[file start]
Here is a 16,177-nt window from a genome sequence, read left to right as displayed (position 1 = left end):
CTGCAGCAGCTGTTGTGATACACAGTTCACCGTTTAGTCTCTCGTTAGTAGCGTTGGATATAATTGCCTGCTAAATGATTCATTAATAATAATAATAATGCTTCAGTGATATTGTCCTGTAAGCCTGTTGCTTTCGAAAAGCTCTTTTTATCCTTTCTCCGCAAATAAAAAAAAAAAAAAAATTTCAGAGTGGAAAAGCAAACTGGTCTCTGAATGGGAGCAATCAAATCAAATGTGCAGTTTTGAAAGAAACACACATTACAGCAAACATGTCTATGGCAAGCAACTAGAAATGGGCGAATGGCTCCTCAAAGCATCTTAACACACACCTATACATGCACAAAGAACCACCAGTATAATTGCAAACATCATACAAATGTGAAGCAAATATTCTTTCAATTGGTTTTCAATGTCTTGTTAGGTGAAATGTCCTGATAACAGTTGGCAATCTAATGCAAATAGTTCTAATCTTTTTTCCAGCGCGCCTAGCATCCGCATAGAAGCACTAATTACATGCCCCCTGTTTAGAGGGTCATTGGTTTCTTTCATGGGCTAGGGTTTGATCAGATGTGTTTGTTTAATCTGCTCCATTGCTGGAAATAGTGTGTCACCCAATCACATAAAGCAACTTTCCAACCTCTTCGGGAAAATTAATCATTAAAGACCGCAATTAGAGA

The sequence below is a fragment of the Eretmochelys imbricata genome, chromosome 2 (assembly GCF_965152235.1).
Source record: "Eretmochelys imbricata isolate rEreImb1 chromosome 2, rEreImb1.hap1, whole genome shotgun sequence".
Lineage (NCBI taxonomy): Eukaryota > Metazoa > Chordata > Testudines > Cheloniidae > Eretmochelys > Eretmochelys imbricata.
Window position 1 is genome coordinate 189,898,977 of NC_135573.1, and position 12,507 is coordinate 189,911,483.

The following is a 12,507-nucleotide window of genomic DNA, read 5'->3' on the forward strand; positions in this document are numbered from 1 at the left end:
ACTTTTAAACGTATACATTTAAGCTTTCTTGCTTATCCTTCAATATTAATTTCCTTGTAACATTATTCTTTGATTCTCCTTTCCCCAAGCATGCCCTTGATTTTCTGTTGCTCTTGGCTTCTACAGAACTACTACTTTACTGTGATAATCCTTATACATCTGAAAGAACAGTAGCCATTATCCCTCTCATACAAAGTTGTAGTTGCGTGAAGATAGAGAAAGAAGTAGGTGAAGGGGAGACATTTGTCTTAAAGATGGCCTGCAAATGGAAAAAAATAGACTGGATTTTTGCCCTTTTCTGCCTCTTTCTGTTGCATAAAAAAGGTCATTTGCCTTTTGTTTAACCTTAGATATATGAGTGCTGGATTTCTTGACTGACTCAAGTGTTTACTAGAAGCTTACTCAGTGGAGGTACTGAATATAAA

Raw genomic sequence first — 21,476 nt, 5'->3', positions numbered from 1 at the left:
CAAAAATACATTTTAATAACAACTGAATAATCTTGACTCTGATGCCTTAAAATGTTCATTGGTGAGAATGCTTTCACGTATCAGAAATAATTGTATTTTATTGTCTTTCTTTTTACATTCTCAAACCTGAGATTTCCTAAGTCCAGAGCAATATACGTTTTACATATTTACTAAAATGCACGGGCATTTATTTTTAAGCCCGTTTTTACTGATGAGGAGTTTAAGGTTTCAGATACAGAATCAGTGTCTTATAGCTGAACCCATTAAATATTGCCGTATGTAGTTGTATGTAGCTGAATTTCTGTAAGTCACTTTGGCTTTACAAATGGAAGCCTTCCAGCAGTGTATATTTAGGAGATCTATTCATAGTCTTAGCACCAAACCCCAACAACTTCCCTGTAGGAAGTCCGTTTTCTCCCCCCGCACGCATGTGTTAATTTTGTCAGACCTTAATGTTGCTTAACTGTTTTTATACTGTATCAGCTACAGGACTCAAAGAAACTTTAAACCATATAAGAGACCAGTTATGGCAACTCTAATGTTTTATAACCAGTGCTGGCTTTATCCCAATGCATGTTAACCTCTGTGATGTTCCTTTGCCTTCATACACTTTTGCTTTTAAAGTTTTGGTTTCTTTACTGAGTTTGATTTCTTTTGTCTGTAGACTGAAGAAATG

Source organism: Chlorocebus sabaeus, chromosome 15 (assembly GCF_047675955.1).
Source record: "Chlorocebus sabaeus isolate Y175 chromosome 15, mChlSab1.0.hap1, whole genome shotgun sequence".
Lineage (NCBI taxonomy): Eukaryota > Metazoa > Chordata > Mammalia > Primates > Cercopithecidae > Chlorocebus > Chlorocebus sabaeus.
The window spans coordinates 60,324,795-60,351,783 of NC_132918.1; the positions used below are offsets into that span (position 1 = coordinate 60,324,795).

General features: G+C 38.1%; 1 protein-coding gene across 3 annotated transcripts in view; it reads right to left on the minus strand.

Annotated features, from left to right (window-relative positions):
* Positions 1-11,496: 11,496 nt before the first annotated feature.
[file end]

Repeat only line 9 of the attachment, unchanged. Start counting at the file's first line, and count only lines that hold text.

Raw genomic sequence first — 21,476 nt, 5'->3', positions numbered from 1 at the left: